Giving away your health care "equally"
By Richard E. Ralston
Increasing government control of medical care is a reflection of increasing government control of everything. In the name of equality, politicians eagerly create inequality in the interest of their own spoils system.
In a free market, the interaction of unrestricted individuals results in unequal outcomes, but many do not care for this. We regularly hear that the central problem of our times is inequality. The government no longer wants to merely tax your income or ensure accessibility to health care services; they want to limit and control all of it, equally. Their ultimate goal is not the revenue needed to pay for programs but more power for themselves.
Several generations of politicians have cultivated a mentality that each individual's earnings and medical plan, and the medical practices of physicians, are subject to government permission. As stated by President Barack Obama's first head of Medicare and Medicaid, Donald Berwick: "Any health care funding plan that is just, equitable, civilized and humane must--must--redistribute wealth from the richer among us to the poorer and the less fortunate. Excellent health care is, by definition, re-distributional."
Thus the government must take good medical care from those who have it and redistribute it to those who do not.
Another way of saying that is: "If you like you current medical care, we will redistribute it equally to others." Not exactly what the president promised.
A prime example of how politicians create inequality: they spend hundreds of millions of dollars on television advertising to encourage low-income earners to spend their money buying government lottery tickets. Then they give $400 million to one or two winners. That is redistribution of wealth with a vengeance. All that the government really distributes equally is a gambling dependency--a psychological disorder.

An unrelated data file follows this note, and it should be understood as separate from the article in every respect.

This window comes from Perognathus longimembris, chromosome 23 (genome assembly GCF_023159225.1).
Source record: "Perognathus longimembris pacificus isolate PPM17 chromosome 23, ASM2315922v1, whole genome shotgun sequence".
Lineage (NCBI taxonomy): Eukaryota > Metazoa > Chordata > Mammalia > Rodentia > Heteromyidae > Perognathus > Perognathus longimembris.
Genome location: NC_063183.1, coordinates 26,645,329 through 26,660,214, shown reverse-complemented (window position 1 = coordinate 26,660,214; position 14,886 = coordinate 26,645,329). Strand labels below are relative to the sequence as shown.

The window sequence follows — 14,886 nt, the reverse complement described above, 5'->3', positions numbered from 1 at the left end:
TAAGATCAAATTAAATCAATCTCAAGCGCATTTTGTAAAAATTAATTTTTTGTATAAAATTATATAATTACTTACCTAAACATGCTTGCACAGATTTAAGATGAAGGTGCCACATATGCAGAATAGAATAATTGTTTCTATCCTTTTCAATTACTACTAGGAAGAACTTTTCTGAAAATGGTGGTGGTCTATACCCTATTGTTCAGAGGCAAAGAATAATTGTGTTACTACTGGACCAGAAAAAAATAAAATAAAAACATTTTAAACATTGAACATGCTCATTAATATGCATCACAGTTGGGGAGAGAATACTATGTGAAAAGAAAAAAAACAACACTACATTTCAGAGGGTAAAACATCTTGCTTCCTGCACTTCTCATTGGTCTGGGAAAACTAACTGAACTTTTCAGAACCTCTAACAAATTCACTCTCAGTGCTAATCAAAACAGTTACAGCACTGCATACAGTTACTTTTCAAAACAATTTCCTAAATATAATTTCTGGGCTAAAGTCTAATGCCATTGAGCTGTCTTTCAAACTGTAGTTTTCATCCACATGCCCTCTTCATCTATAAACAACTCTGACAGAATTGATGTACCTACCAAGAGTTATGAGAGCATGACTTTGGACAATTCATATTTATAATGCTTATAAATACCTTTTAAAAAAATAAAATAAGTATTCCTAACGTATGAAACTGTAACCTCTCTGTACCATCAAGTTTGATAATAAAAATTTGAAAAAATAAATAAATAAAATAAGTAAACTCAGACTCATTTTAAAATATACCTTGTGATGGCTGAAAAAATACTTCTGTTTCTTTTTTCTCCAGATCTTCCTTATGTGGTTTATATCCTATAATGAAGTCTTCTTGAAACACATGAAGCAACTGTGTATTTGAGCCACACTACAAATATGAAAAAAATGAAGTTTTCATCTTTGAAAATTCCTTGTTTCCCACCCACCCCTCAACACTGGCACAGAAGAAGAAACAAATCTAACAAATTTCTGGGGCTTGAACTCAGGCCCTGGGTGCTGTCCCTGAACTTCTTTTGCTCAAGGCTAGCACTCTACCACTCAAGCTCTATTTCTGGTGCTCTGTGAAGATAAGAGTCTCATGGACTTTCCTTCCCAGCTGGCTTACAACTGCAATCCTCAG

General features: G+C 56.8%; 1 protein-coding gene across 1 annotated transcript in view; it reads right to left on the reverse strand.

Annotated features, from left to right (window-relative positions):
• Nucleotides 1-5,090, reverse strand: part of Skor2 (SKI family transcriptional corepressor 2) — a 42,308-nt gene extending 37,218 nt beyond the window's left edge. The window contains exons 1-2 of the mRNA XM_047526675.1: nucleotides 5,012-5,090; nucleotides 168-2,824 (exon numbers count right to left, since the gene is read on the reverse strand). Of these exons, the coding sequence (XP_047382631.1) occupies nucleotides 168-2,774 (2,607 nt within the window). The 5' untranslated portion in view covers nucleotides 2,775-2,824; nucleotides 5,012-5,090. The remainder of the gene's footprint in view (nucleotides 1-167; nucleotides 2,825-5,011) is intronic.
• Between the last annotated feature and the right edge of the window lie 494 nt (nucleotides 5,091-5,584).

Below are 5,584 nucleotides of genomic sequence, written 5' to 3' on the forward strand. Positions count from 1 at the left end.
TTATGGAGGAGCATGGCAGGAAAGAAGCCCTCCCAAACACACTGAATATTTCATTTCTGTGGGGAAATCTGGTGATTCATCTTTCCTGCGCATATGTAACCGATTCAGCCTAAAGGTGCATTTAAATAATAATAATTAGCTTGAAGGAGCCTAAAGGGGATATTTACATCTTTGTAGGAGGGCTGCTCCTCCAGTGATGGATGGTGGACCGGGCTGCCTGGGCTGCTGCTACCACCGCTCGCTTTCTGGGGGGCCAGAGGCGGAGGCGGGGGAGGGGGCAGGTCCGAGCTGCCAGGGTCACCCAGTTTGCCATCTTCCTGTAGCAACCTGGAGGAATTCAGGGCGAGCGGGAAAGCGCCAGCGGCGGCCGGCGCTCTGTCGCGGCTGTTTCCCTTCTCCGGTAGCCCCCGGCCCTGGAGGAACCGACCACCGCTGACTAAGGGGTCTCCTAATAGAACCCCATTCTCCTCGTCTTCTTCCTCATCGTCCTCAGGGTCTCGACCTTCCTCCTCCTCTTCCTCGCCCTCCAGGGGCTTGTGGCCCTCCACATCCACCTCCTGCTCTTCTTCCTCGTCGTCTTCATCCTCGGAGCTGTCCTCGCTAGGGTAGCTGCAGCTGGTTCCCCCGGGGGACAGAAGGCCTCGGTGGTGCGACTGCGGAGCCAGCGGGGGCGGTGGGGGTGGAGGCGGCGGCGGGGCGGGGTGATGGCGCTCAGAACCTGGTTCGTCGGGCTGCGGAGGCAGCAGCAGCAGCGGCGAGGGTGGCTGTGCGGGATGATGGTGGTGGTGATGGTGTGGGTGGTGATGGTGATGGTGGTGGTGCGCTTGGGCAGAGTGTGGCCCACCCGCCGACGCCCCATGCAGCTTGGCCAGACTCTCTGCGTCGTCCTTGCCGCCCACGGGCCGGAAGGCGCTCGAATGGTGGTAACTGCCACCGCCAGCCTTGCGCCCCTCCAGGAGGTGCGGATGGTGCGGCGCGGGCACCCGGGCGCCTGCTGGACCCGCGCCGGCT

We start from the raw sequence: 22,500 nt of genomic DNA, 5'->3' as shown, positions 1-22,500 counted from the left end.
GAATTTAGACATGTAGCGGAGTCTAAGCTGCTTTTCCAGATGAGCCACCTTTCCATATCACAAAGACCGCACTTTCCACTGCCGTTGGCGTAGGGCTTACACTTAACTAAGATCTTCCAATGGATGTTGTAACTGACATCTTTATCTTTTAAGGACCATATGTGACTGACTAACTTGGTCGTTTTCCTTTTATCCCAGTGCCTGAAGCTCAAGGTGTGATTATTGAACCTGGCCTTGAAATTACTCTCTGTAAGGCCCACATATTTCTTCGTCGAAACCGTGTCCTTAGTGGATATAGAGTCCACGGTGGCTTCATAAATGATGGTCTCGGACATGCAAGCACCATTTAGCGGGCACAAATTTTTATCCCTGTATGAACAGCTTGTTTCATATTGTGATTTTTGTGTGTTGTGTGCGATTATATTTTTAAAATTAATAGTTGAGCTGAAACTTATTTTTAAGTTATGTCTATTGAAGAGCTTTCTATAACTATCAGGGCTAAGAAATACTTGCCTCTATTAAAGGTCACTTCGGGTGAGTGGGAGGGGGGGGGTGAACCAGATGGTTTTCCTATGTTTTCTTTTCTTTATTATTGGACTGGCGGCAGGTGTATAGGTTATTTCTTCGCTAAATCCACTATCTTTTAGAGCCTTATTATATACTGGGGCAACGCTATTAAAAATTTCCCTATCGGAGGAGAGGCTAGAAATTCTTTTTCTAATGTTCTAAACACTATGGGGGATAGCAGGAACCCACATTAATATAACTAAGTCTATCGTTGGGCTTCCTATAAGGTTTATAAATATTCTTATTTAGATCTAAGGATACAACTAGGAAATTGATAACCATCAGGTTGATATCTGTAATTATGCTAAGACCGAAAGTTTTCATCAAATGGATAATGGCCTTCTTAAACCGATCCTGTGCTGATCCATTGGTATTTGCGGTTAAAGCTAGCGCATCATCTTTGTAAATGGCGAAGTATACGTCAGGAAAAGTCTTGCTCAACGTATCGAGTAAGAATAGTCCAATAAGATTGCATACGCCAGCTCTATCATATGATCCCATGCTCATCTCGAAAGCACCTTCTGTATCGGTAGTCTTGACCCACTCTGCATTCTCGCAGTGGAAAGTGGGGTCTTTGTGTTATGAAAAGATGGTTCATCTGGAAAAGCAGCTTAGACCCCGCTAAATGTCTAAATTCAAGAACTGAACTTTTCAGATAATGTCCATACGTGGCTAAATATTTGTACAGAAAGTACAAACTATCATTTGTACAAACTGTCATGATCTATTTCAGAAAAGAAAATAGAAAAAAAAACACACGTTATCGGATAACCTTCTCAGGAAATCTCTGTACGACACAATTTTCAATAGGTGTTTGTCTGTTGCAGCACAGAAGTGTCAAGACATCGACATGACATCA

A much larger gamble is government-provided care. It claims equality for all, and then proceeds to create hundreds of thousands of pages of legislation and regulations listing the exceptions--with vast bureaucracies to administer it all. That process then chiefly serves the special interests of its creators.
Politicians say they want the law to treat every patient equally, but their priority is to preserve their power to grant exceptions, waivers and benefits to their friends and clients.
In 1997, Congress pretended to do something about rising Medicare costs by introducing the methodology of the Medicare Sustainable Growth Rate. Keeping with the practice of naming congressional acts with a lie (e.g., the "Affordable Care Act"), the Balanced Budget Act has actually achieved unsustainable growth in Medicare spending and unbalanced budgets ever since enactment.
The so-called "doc fix" requires an annual reduction in payments to physicians for their services to Medicare patients to a level below the cost of providing those services. And every year, the American Medical Association and other physician groups parade to Congress to ask for an exception. Then the cuts are suspended.
That was the purpose of the legislation: to force physicians to come, hat (and check book) in hand, to Congress and beg for relief every year.
Exponential and unsustainable growth in Medicare and Medicaid spending goes on for the benefit of politicians, not patients, and in the interest of political gains, not public health.
We must always keep in mind the real agenda for government-run health care: politicians want to use government to control health care because they want to control you. They do that by redistributing your income, your medical services and everything important to you. They want to redistribute everything except their own power.
Richard E. Ralston is executive director of Americans for Free Choice in Medicine, Newport Beach, California. Copyright © 2015 Americans for Free Choice in Medicine. All rights reserved.